- NEW: Immediate post operative pictures after vasectomy. Click here to view.
- NEW: Video of No Scalpel Vasectomy, unedited. Click here to view.
Frequently Asked Questions
- What is a vasectomy?
- How is a vasectomy performed?
- What is a no-scalpel vasectomy (NSV)?
- What is a no-needle vasectomy (NNV)?
- How long is the recovery after a vasectomy?
- Will my vasectomy be covered by my insurance?
- What are the alternatives to vasectomy?
- Should I freeze sperm (cryopreserve) prior to my vasectomy?
What is a vasectomy?
Vasectomy is the most common form of surgical sterilization performed in the United States. Approximately 600,000 vasectomies are performed annually. It is a procedure done to surgically sterilize the male. Once a vasectomy has been successfully completed and the semen has been confirmed to be absent of any sperm, then the couple can enjoy intercourse without the fear of having an unwanted pregnancy. Vasectomy is 99.9% successful.
How is a vasectomy performed?
Vasectomy is usually performed in the doctor’s office using a local anesthetic. Only in rare instances will the vasectomy have to be performed in the operating room. Vasectomy is performed through a small opening in the scrotal skin. The skin is anesthetized with a local anesthetic similar to when you have a medical procedure. The vas deferens, the tube carrying sperm from the testicle to the penis, is isolated. The vas deferens is tied usually in two locations and a small segment of the vas deferens is cut out. The small opening in the scrotum is then closed. The entire procedure takes less than 20 minutes.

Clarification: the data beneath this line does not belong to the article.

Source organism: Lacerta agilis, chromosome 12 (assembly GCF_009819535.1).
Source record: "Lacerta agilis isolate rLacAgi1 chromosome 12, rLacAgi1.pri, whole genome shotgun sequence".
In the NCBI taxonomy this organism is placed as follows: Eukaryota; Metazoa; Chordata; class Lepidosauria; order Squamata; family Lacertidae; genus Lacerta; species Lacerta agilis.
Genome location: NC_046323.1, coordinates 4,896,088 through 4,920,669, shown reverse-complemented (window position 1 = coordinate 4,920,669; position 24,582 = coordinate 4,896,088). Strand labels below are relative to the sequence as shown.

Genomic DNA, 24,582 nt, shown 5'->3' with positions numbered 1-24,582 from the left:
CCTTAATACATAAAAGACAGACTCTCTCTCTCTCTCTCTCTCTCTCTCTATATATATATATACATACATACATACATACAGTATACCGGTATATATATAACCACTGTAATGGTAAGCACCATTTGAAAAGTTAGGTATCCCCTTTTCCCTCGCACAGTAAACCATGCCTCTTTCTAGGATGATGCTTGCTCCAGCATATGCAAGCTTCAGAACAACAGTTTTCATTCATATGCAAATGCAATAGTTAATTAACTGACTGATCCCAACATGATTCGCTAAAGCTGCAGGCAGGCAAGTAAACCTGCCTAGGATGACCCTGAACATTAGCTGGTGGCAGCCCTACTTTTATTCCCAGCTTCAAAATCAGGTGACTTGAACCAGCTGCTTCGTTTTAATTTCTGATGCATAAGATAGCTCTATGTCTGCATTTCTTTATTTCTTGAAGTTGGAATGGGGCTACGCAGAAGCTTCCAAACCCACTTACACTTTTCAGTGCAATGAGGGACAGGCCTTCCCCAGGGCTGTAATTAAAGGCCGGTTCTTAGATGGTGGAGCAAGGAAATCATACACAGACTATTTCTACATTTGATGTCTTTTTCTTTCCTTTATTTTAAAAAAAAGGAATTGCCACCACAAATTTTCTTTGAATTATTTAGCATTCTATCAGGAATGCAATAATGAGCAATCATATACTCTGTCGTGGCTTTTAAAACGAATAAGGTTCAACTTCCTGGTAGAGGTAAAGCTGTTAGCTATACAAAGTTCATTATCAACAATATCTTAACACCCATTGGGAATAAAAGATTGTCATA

What is a no-scalpel vasectomy (NSV)?
No-scalpel vasectomy refers to a special technique of vasectomy where the scrotal skin is not cut with a scalpel. Instead, a fine pair of instruments is used to create an opening in the scrotum. The remainder of the procedure is similar to a conventional vasectomy. The advantages of a no-scalpel vasectomy have been reported to be decreased pain at the vasectomy site and decreased chances of bleeding. There is a big psychological advantage to the patient knowing that a scalpel will not be used. Most male reproductive surgeons are well trained to perform this type of procedure.
The following video is a full length unedited video of a NSV procedure performed at the California Vasectomy & Reversal Center by Dr Edward Karpman.
What is a no-needle vasectomy (NNV)?
No-needle vasectomy refers to a technique of performing vasectomy where the local anesthetic is delivered through a jet anesthetic device avoiding the use of a needle. This device delivers the same type of anesthetic that a regular vasectomy receives. The transient discomfort of placing a needle into the scrotal skin is alleviated.
How long is the recovery after a vasectomy?
Usually, the recovery after vasectomy is very short. Oftentimes your physician will recommend light activity for 1-3 days after the procedure. Most people are able to return to work the next day, especially if they have a sedentary job. Some people prefer to have the procedure performed on a Friday and rest throughout the weekend.
Will my vasectomy be covered by my insurance?
Most insurance companies will cover the total or partial costs of a vasectomy. It is cheaper for the insurance company to pay for the vasectomy than it is to pay for another pregnancy. Even if your insurance carrier does not cover the costs of a vasectomy, most male reproductive surgeons will perform this procedure for under $1000. Considering the cost to raise a child per year is approximately $10,000, vasectomy is a very affordable option.
What are the alternatives to vasectomy?